Sheriff Jackson Stanland

Sheriff Jackson Stanland

Brunswick County Sheriff's Office, North Carolina

End of Watch Monday, November 30, 1908

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Jackson Stanland

Sheriff Jackson Stanland was shot and killed at Little Shallotte when he and his posse attempted to arrest a man on a warrant for breaking into a store and being a deserter from Fort Caswell.

Members of his posse arrested the suspect and incarcerated him in the jail at Southport. On January 29, 1909, the suspect overpowered the guard and escaped the Southport Jail. On March 7, 1915, he was recaptured in Brunswick County when he tried to sneak back home to see his wife and child.

Two weeks later an Oklahoma doctor traveling on a train near Wilmington overheard other passengers talking about Sheriff Stanland's murder and the suspect. The talk about the suspect reminded him of a patient he treated for gunshot wounds in Braggs, Oklahoma, in June of 1909. The patient was seriously wounded in a gunfight with three officers and killed Braggs Deputy Constable George Kirk. The suspect was convicted of murder and sentenced to 30 years. In 1914, he escaped from the Oklahoma Penitentiary. The doctor went to the jail in Southport and positively identified the man as Constable Kirk's killer. The man was convicted of Sheriff Stanland's murder and sentenced to 30 years.

In 1919, the man escaped from Central Prison in Raleigh. In 1935 he simply walked back into the prison, told the warden that God had forgiven him, and was ready to settle his debt with the state. During his 16 years of freedom, he married, had children, and led a respectable life as a businessman in Gulfport, Mississippi. On June 6, 1936, he was paroled, taken into custody by Oklahoma officials, and returned to the Oklahoma Penitentiary. He was paroled on July 24, 1944.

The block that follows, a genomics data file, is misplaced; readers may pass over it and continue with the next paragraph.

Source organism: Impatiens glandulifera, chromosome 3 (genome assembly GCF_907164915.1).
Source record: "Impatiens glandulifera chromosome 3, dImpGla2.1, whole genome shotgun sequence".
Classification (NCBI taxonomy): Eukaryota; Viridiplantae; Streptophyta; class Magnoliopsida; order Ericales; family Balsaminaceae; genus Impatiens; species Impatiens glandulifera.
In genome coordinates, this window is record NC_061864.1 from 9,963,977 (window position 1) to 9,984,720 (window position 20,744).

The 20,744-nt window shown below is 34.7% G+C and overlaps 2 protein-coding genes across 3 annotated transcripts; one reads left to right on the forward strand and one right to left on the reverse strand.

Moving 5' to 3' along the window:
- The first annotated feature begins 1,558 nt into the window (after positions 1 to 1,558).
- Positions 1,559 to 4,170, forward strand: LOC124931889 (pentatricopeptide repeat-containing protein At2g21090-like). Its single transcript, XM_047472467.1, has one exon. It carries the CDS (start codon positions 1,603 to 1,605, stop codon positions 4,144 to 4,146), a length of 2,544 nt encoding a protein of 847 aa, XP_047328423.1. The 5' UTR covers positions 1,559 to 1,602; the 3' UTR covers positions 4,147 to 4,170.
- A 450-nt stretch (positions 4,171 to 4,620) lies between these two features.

Sheriff Stanland was survived by his wife and seven children.


  • Age 46
  • Tour Not available
  • Badge Not available

Incident Details

  • Cause Gunfire
  • Weapon Gun; Unknown type
  • Offender Paroled in 1944

burglary, deserter, warrant service

Most Recent Reflection

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Sorry to say it was my great uncle Jesse C Walker who shot Sheriff Stanland. There is a different family story as to why he was being arrested. Ironically one of the deputy's was John E. Robinson who is also a relative of mine. There is a hell of a story about this whole ordeal, and it did not come to rest until after Walker was pardoned in Oklahoma by the Governor. This story kept coming up until 1944 because he had escaped from jail or prison at least 3 times. I have a few pictures of JC Walker with his wife Rosa Lee Leonard Walker who was my great aunt. Rosa Lee was sister to my grandmother Lula Leonard Robinson. I have pictures of their daughter Clara who died at the age of 11 of scarlet fever. I have a picture of Deputy John E. Robinson. Had to believe after being released from prison he lived his life in Gulfport, MS with this second wife and owner a clock repair store and repaired and sold clocks. I assume he died there. In speaking to some family members no one would talk about Walker. After being sent an old newspaper clipping by another relative asking if I knew if John E. Robinson was a relative who was mentioned in the article, I discovered it was Walker who was married to my great aunt and then knew why no one knew much about him or at least would not speak of him. Then I went through family history on him and got the story.

JR Robinson
JC Walker was my great uncle.

March 22, 2022

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